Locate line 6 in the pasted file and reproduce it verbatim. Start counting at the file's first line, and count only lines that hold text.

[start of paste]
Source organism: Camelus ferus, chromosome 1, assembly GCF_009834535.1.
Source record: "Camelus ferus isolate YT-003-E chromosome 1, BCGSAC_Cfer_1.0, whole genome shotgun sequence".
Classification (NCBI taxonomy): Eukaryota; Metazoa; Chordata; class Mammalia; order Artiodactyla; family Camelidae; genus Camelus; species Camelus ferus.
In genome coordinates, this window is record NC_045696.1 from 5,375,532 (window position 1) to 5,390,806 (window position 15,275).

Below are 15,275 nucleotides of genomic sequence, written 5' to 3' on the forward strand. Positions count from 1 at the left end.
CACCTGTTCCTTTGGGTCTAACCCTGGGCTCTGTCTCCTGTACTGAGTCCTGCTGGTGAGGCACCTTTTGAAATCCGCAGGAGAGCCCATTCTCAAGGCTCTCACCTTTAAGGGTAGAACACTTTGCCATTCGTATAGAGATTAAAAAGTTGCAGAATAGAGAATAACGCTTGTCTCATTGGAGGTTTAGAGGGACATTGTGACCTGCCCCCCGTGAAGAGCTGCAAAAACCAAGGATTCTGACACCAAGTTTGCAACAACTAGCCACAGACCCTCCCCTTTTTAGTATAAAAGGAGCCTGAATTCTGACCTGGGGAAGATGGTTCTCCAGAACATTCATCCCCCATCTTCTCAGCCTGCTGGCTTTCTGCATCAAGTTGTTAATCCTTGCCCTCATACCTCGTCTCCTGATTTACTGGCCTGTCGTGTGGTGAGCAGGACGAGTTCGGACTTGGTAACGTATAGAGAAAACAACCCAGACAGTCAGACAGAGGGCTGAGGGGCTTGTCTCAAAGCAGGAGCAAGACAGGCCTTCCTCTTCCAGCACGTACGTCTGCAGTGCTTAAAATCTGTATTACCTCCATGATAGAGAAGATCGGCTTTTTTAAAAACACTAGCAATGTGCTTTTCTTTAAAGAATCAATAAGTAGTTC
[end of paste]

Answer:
CACCTGTTCCTTTGGGTCTAACCCTGGGCTCTGTCTCCTGTACTGAGTCCTGCTGGTGAGGCACCTTTTGAAATCCGCAGGAGAGCCCATTCTCAAGGCTCTCACCTTTAAGGGTAGAACACTTTGCCATTCGTATAGAGATTAAAAAGTTGCAGAATAGAGAATAACGCTTGTCTCATTGGAGGTTTAGAGGGACATTGTGACCTGCCCCCCGTGAAGAGCTGCAAAAACCAAGGATTCTGACACCAAGTTTGCAACAACTAGCCACAGACCCTCCCCTTTTTAGTATAAAAGGAGCCTGAATTCTGACCTGGGGAAGATGGTTCTCCAGAACATTCATCCCCCATCTTCTCAGCCTGCTGGCTTTCTGCATCAAGTTGTTAATCCTTGCCCTCATACCTCGTCTCCTGATTTACTGGCCTGTCGTGTGGTGAGCAGGACGAGTTCGGACTTGGTAACGTATAGAGAAAACAACCCAGACAGTCAGACAGAGGGCTGAGGGGCTTGTCTCAAAGCAGGAGCAAGACAGGCCTTCCTCTTCCAGCACGTACGTCTGCAGTGCTTAAAATCTGTATTACCTCCATGATAGAGAAGATCGGCTTTTTTAAAAACACTAGCAATGTGCTTTTCTTTAAAGAATCAATAAGTAGTTC